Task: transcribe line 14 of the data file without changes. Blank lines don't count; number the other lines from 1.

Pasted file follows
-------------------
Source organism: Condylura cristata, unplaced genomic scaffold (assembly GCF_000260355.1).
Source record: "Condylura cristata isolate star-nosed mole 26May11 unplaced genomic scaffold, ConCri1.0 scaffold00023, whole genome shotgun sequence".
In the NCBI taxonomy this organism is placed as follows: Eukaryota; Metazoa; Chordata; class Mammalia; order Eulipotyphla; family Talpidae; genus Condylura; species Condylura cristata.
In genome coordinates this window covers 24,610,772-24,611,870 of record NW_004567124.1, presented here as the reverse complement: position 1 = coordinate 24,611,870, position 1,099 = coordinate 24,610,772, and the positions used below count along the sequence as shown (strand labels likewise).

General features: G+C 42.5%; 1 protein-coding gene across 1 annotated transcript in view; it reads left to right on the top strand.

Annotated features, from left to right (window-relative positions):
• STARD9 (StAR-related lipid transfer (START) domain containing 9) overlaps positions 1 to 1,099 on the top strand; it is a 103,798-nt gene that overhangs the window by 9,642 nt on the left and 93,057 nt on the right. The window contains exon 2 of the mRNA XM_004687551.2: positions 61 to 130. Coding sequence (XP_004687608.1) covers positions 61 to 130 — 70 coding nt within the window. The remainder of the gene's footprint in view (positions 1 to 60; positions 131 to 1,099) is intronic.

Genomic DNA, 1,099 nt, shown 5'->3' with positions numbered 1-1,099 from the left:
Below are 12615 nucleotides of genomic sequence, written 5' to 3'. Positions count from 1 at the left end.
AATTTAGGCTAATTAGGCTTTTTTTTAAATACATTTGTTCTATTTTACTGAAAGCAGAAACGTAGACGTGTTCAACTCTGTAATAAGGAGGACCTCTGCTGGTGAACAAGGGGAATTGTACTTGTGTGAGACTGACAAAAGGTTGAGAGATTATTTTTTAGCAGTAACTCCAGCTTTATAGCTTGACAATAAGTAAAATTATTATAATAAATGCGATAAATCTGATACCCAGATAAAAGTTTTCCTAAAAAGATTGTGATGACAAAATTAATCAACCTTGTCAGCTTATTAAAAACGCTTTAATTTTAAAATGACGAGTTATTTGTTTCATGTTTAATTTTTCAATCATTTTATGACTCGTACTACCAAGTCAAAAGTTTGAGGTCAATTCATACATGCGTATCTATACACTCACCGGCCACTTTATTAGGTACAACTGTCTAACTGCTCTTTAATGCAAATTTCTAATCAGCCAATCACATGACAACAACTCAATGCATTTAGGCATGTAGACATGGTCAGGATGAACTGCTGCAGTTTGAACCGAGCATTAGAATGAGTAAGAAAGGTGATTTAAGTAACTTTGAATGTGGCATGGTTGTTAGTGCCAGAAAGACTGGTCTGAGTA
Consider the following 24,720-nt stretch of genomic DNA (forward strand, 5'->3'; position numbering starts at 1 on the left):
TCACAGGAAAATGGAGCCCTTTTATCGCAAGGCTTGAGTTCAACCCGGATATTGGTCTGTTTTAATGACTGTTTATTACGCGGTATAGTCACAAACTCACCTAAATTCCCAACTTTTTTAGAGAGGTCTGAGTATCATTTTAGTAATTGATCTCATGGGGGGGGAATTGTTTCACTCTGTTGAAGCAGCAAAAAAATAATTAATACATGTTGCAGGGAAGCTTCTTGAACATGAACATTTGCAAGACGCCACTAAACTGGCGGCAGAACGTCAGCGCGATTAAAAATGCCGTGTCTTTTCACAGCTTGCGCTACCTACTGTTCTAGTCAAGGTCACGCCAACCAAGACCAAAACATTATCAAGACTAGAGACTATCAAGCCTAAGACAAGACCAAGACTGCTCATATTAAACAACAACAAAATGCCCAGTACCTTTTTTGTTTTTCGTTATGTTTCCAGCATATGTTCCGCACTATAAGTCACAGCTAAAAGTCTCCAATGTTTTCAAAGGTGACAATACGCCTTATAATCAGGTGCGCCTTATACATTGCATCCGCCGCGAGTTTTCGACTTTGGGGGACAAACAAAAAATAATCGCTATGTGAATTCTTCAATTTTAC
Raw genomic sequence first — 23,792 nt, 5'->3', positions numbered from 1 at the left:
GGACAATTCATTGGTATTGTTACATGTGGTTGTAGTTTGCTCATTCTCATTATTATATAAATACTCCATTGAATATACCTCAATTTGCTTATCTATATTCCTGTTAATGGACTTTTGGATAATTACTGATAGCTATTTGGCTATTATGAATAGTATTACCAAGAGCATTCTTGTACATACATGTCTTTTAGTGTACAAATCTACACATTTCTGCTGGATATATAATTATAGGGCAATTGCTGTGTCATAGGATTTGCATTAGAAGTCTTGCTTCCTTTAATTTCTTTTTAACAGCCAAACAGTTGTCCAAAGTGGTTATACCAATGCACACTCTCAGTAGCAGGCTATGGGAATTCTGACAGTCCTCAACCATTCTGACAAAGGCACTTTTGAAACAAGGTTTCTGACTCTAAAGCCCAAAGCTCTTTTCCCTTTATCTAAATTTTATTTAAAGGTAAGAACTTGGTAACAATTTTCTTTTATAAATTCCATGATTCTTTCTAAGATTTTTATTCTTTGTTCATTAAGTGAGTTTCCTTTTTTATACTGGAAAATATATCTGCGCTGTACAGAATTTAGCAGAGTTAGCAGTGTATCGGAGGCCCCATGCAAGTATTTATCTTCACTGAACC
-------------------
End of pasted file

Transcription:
GGACAATTCATTGGTATTGTTACATGTGGTTGTAGTTTGCTCATTCTCATTATTATATAAATACTCCATTGAATATACCTCAATTTGCTTATCTATATTCCTGTTAATGGACTTTTGGATAATTACTGATAGCTATTTGGCTATTATGAATAGTATTACCAAGAGCATTCTTGTACATACATGTCTTTTAGTGTACAAATCTACACATTTCTGCTGGATATATAATTATAGGGCAATTGCTGTGTCATAGGATTTGCATTAGAAGTCTTGCTTCCTTTAATTTCTTTTTAACAGCCAAACAGTTGTCCAAAGTGGTTATACCAATGCACACTCTCAGTAGCAGGCTATGGGAATTCTGACAGTCCTCAACCATTCTGACAAAGGCACTTTTGAAACAAGGTTTCTGACTCTAAAGCCCAAAGCTCTTTTCCCTTTATCTAAATTTTATTTAAAGGTAAGAACTTGGTAACAATTTTCTTTTATAAATTCCATGATTCTTTCTAAGATTTTTATTCTTTGTTCATTAAGTGAGTTTCCTTTTTTATACTGGAAAATATATCTGCGCTGTACAGAATTTAGCAGAGTTAGCAGTGTATCGGAGGCCCCATGCAAGTATTTATCTTCACTGAACC